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September’s Birthstone: The Sassy Sapphire

September 6th, 2016 in Wedding Rings

Photo via http://ow.ly/LLTb303Xdfj

 

I love the color blue, and I love that my sister’s birthday is in September. She gets a beautiful birthstone piece from me almost every year. The sapphire is such a rich blue color; it works so well against almost any skin tone or color, and it looks great set in a yellow or white metal as well. Those born during the ninth month are lucky to have such a gorgeous stone for their birthstone.

The History of the Sapphire

It was believed to protect the wearer from harm, so royalty throughout ancient Rome and Greece wore the sapphire both for its beauty and for protection. Because of the beautiful blue color of the stone, which reminded them of the sky, clergy during the Middle Ages wore the sapphire on their robes and in their headpieces to represent Heaven and blessings. This is where the term “royal blue” originated. They also believed that the stone represented faith, truth, honesty, and decency. During other times throughout history, it was worn for other reasons; it was believed to be able to influence spirits, guard the purity of the wearer, bring peace among people, and reveal prophesies.

The Colors of the Sapphire

When someone says the word “sapphire,” they are usually talking about the blue sapphire, which is the most common color for the gemstone. The word actually comes from the Greek word for lapis lazuli (another blue stone), “sappheiros.” Throughout history, when anyone has referred to the sapphire, they were most likely taking about the blue variety, but there are many other colors in which the gemstone can be found, including the white sapphire, which is colorless, the yellow or golden sapphire, the pink sapphire, the orange sapphire, and an orange-pinkish color that is referred to as padparadscha. There’s also the green sapphire, the purple sapphire, and the black sapphire. This stone comes in red, too, but red sapphires actually have another name: rubies.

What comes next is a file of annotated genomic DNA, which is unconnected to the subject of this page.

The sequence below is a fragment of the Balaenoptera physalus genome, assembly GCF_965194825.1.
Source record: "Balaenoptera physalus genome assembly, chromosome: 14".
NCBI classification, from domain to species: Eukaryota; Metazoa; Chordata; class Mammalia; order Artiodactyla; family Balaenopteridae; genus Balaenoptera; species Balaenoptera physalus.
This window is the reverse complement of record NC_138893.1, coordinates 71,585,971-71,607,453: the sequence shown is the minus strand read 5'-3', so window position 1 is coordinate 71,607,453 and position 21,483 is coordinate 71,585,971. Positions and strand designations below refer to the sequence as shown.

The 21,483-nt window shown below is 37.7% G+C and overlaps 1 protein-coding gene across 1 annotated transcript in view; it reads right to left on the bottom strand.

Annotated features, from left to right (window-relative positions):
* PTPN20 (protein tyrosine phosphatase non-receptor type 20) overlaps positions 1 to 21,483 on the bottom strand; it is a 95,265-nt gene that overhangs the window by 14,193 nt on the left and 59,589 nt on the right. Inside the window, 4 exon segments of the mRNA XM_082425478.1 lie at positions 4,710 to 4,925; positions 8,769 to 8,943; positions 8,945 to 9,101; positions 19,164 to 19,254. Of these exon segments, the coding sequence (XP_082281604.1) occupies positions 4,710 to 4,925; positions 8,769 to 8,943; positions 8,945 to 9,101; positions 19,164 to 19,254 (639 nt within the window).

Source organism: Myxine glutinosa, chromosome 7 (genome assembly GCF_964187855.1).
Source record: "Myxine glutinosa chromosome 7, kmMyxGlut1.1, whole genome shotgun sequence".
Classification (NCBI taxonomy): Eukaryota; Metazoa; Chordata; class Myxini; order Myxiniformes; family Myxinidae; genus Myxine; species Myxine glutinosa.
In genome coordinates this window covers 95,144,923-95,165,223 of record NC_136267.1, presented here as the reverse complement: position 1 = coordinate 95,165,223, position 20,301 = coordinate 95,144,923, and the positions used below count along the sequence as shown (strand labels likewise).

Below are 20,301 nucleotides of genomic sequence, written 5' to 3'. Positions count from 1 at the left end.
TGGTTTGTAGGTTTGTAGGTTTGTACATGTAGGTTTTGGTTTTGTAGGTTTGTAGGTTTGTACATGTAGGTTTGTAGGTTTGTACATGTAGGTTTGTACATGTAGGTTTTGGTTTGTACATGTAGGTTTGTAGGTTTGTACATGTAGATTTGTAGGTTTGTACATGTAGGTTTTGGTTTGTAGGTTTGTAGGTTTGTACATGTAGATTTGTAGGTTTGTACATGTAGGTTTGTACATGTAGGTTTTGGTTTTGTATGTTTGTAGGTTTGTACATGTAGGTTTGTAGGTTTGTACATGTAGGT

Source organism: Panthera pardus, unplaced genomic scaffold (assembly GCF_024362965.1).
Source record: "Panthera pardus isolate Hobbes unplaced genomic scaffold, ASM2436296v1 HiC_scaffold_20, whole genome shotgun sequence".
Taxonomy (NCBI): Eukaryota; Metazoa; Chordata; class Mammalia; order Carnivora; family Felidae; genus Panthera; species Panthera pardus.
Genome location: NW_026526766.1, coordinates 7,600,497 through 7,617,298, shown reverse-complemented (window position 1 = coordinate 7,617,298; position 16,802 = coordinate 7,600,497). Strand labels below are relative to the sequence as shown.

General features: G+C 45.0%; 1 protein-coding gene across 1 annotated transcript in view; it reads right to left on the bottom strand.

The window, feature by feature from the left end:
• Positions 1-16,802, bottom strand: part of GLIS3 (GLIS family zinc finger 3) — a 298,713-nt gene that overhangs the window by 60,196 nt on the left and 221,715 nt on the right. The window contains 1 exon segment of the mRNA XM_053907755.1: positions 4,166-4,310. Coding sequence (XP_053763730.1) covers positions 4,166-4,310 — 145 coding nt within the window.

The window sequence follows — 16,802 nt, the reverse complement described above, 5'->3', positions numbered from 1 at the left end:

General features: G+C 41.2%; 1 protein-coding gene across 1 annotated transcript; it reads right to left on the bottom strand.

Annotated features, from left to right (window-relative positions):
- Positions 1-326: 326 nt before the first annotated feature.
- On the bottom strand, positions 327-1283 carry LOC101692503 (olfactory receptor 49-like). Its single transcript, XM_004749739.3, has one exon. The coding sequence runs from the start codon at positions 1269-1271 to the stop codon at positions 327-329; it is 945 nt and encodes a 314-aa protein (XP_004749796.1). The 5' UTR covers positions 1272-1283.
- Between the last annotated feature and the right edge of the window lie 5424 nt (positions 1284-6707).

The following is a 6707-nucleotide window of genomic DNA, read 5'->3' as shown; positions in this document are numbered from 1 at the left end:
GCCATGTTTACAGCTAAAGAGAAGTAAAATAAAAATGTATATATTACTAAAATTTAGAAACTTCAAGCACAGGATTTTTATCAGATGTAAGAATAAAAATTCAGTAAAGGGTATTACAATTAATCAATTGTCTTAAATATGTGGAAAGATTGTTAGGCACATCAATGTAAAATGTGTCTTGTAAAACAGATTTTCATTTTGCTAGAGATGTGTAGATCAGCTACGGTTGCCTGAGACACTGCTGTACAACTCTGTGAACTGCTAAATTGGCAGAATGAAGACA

Sapphire Mining

The majority of sapphires are mined in Australia, Madagascar, Cambodia, Myanmar, Sri Lanka, Thailand, Malawi, Tanzania, and the U.S., mostly in Montana. The famous Kashmir blue sapphire was found in that region between Pakistan and India, but the supply has been depleted.

The Powerful Properties of the Sapphire

Sapphire is the birthstone for September and for the astrological sign Taurus. It was once thought that if a Taurus wore the stone, they would be protected from mental disorders. Symbolizing loyalty and honesty, the deep blue gemstone is also thought to bring happiness and knowledge to its wearer. Long ago, many night-time travelers would wear the stone for protection, believing it to be a talisman that warded off evil spirits. Hildegard of Bingen wrote a book called Physica that included material about the sapphire and how to take advantage of its purported healing properties.

Interesting Sapphire Facts

The sapphire is a very durable stone, having a rating of 9 out of 10 on the Mohs scale of hardness. It is such a hard stone that only a diamond can scratch it. Because of this durability, Apple uses a type of glass screen that features created sapphire in its smart watches. Another interesting fact about sapphires is that before the diamond engagement ring was all the rage, gemstone engagement rings were more popular, including sapphire rings.

Famous Sapphires

When Napoleon Bonaparte married Josephine in the late 1700s, he gave her a sapphire and diamond ring, including a pear-shaped stone of each type. Another famous sapphire ring that is still being worn today is the ring that Prince Charles gave Diana when he asked her to marry him in England in 1981. The 18-carat oval blue sapphire, surrounded by diamonds on all sides, is being worn by her daughter-in-law today: Prince William, Diana’s oldest son, asked the former Kate Middleton to marry him with his mother’s breathtaking engagement ring.

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